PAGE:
“As to Medicare, why should it pay for the surgery of someone who has the means to pay for it him or herself.”

    Well, by the same reasoning, why should a private insurance company make good on their promise to reimburse me if I can afford to pay for that surgery myself? I would not react very favorably to my insurance company if they refused to pay a claim on the basis that I have the ability to pay for the loss myself despite the fact that I had always been current on my premiums.

    And I do not even fashion myself a “liberal”.

  8. comment number 8 by: SteveinCH

    Vivian,

    You too are buying into the assumption that SS and Medicare are payments to yourself for future services. Both legally and tracking the flow of funds this is not true.

    So while you would have a claim on your private insurer in your hypothetical example, you have no claim on either Medicare or Social Security.

    SS is not progressive on benefits, it is progressive on the relationship between benefits and payouts. But, there is no real relationship between benefits and payouts, that is just a convenient fiction.

    However, if for the sake of argument, you wanted to make the argument that people were paying for their own SS and Medicare, one would be forced to conclude that FICA taxes should not count in our discussion on tax progressivity.

    Conceptually SS and Medicare are separate or they aren’t. One cannot have it both ways. In my view, they are no more separate than my checking account and my savings account.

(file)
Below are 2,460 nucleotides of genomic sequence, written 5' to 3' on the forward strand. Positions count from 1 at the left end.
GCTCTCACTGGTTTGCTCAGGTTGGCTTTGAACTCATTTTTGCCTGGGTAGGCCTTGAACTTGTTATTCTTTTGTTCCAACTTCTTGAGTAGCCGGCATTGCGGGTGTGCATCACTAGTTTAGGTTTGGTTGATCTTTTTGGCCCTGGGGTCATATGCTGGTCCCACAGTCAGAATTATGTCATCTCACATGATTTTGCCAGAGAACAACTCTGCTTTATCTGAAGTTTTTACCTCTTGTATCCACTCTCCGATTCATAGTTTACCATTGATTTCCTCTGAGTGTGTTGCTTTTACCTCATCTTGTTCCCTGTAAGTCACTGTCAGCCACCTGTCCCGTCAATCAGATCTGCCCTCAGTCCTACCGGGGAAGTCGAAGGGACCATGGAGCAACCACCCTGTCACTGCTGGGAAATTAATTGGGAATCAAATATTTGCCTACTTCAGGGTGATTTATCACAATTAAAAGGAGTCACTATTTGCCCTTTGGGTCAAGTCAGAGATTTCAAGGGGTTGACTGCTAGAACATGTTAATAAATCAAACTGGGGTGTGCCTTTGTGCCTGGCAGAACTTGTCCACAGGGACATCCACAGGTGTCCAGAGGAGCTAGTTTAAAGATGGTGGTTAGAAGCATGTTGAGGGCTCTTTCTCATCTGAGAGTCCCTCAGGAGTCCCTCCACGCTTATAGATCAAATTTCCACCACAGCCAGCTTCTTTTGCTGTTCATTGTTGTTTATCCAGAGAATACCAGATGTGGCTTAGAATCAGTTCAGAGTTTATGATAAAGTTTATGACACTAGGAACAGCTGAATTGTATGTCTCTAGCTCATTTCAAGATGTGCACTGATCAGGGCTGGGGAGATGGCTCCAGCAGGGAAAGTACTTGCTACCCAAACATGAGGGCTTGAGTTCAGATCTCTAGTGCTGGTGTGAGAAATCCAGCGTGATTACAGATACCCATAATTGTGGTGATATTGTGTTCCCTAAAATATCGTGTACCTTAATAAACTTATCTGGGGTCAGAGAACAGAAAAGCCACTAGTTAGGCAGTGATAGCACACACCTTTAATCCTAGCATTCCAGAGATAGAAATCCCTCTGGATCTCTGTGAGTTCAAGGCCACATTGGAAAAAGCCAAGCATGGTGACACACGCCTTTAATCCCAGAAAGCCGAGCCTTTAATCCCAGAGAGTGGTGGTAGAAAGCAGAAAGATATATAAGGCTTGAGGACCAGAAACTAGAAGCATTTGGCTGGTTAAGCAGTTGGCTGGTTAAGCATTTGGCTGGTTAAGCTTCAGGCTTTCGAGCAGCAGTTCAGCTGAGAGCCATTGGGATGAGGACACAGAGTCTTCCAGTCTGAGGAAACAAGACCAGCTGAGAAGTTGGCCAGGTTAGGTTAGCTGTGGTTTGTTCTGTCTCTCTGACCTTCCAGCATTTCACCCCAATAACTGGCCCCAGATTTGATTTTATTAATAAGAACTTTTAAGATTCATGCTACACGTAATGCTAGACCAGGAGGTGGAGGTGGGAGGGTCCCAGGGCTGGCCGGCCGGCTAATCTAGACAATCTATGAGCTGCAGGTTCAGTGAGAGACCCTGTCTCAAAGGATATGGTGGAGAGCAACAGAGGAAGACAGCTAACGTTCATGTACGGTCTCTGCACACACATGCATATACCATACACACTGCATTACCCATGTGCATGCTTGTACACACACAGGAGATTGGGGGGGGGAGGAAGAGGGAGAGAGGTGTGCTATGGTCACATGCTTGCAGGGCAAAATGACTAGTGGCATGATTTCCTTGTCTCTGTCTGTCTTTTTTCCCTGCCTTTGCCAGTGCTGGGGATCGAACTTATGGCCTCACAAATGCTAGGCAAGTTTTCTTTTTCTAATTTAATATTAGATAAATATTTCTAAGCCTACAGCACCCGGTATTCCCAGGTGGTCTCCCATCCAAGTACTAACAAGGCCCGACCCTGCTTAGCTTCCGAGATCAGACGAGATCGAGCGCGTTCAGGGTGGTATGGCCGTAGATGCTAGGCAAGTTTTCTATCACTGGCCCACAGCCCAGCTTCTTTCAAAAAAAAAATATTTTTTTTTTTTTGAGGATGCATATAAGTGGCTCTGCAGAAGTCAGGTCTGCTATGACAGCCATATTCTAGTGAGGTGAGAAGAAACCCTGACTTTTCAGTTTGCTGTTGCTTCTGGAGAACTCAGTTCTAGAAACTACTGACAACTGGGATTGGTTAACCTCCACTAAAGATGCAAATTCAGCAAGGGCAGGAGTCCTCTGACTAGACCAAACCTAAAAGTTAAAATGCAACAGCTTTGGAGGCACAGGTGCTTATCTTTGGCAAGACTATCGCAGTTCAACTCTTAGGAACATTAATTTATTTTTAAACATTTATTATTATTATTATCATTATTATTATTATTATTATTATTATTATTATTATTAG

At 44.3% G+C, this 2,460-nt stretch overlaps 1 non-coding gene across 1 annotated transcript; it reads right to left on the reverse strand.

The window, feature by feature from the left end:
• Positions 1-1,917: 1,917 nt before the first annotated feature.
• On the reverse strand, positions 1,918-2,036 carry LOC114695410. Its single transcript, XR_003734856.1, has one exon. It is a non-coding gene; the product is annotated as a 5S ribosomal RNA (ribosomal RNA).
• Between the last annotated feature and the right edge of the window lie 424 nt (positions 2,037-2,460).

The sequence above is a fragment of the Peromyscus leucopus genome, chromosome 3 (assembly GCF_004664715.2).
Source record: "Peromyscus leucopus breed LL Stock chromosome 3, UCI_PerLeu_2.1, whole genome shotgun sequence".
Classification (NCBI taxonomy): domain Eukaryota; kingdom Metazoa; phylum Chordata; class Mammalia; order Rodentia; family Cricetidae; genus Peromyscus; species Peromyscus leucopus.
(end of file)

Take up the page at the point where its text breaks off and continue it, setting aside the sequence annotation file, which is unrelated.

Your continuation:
In the end, money from entitlements needs to be saved. The most fair solution in my view is to reduce/eliminate benefits to the wealthy. Anything less is just continuing the subsidization of intergenerational wealth transfer.

  9. comment number 9 by: Vivian Darkbloom

    Steve,

    To be frank, I don’t understand your argument. You wrote:

    “Said differently, why would anyone prefer a program where the government takes more money from him now in exchange for potentially giving it back later?”

    One way to interpret your comment is that the affluent (however you wish to define that) should not be forced to participate in the system at all. If this is not what you mean, I don’t get the difference between Medicare and insurance. It is axiomatic of all insurance schemes that you give money now with the chance of getting it back (or more) later. And, it is also true that, like Medicare, private insurance schemes can go bankrupt. It’s clear that for both Medicare and social security, the implied contract can be unilaterally adjusted; however, I think you put too much emphasis on that.